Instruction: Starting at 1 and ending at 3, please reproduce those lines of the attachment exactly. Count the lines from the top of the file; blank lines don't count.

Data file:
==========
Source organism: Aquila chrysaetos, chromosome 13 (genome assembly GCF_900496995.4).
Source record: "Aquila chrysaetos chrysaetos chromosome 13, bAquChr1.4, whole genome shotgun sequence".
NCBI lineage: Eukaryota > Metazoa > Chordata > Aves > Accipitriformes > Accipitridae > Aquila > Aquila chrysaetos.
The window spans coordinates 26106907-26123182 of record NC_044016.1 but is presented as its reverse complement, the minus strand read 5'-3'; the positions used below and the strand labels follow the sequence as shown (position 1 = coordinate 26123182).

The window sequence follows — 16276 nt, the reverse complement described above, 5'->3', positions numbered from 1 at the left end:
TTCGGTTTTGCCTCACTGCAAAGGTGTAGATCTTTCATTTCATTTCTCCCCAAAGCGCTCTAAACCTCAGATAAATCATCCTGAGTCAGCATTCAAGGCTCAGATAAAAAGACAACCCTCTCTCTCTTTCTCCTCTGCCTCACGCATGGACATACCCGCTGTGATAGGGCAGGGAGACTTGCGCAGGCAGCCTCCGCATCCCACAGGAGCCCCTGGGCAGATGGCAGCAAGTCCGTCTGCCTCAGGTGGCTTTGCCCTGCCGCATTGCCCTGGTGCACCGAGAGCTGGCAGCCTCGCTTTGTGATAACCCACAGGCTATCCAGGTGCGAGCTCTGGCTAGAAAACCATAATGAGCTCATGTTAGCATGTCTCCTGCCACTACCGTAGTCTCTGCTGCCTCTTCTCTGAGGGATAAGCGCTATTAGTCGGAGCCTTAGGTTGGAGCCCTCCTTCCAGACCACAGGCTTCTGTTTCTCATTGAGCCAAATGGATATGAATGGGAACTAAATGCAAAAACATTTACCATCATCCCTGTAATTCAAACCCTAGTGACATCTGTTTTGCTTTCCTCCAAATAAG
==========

Source organism: Aquila chrysaetos, chromosome 13 (genome assembly GCF_900496995.4).
Source record: "Aquila chrysaetos chrysaetos chromosome 13, bAquChr1.4, whole genome shotgun sequence".
NCBI lineage: Eukaryota > Metazoa > Chordata > Aves > Accipitriformes > Accipitridae > Aquila > Aquila chrysaetos.